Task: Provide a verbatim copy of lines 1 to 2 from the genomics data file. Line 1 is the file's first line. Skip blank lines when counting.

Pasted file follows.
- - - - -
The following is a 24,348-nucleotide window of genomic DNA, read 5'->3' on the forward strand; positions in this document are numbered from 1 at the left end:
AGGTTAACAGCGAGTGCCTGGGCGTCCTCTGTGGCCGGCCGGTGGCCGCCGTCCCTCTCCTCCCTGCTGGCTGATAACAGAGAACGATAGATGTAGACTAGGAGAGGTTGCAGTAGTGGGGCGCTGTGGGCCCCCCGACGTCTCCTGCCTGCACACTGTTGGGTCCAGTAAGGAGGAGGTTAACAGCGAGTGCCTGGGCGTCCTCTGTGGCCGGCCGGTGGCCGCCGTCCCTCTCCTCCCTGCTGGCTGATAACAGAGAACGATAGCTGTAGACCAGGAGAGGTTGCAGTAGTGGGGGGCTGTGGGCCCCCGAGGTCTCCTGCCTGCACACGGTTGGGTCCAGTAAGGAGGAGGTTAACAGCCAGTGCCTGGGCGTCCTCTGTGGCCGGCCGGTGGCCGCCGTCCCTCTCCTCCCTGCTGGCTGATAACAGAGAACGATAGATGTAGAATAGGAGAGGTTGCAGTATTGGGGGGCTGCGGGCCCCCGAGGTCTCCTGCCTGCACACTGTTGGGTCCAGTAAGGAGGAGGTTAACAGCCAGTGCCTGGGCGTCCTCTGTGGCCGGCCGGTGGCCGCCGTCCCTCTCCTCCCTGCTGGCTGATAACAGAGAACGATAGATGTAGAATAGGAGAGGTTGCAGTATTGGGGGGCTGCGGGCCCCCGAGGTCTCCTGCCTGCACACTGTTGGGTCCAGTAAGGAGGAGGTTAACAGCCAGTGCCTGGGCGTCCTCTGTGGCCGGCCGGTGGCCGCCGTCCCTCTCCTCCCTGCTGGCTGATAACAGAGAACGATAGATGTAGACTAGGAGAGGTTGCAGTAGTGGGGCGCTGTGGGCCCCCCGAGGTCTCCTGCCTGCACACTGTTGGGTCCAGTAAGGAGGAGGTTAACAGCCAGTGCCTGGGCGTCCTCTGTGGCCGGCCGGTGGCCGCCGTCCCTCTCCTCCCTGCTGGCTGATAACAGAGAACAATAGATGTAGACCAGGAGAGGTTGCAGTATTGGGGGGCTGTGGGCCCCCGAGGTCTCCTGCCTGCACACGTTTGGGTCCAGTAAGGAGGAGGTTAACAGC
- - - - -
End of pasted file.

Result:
The following is a 24,348-nucleotide window of genomic DNA, read 5'->3' on the forward strand; positions in this document are numbered from 1 at the left end:
AGGTTAACAGCGAGTGCCTGGGCGTCCTCTGTGGCCGGCCGGTGGCCGCCGTCCCTCTCCTCCCTGCTGGCTGATAACAGAGAACGATAGATGTAGACTAGGAGAGGTTGCAGTAGTGGGGCGCTGTGGGCCCCCCGACGTCTCCTGCCTGCACACTGTTGGGTCCAGTAAGGAGGAGGTTAACAGCGAGTGCCTGGGCGTCCTCTGTGGCCGGCCGGTGGCCGCCGTCCCTCTCCTCCCTGCTGGCTGATAACAGAGAACGATAGCTGTAGACCAGGAGAGGTTGCAGTAGTGGGGGGCTGTGGGCCCCCGAGGTCTCCTGCCTGCACACGGTTGGGTCCAGTAAGGAGGAGGTTAACAGCCAGTGCCTGGGCGTCCTCTGTGGCCGGCCGGTGGCCGCCGTCCCTCTCCTCCCTGCTGGCTGATAACAGAGAACGATAGATGTAGAATAGGAGAGGTTGCAGTATTGGGGGGCTGCGGGCCCCCGAGGTCTCCTGCCTGCACACTGTTGGGTCCAGTAAGGAGGAGGTTAACAGCCAGTGCCTGGGCGTCCTCTGTGGCCGGCCGGTGGCCGCCGTCCCTCTCCTCCCTGCTGGCTGATAACAGAGAACGATAGATGTAGAATAGGAGAGGTTGCAGTATTGGGGGGCTGCGGGCCCCCGAGGTCTCCTGCCTGCACACTGTTGGGTCCAGTAAGGAGGAGGTTAACAGCCAGTGCCTGGGCGTCCTCTGTGGCCGGCCGGTGGCCGCCGTCCCTCTCCTCCCTGCTGGCTGATAACAGAGAACGATAGATGTAGACTAGGAGAGGTTGCAGTAGTGGGGCGCTGTGGGCCCCCCGAGGTCTCCTGCCTGCACACTGTTGGGTCCAGTAAGGAGGAGGTTAACAGCCAGTGCCTGGGCGTCCTCTGTGGCCGGCCGGTGGCCGCCGTCCCTCTCCTCCCTGCTGGCTGATAACAGAGAACAATAGATGTAGACCAGGAGAGGTTGCAGTATTGGGGGGCTGTGGGCCCCCGAGGTCTCCTGCCTGCACACGTTTGGGTCCAGTAAGGAGGAGGTTAACAGC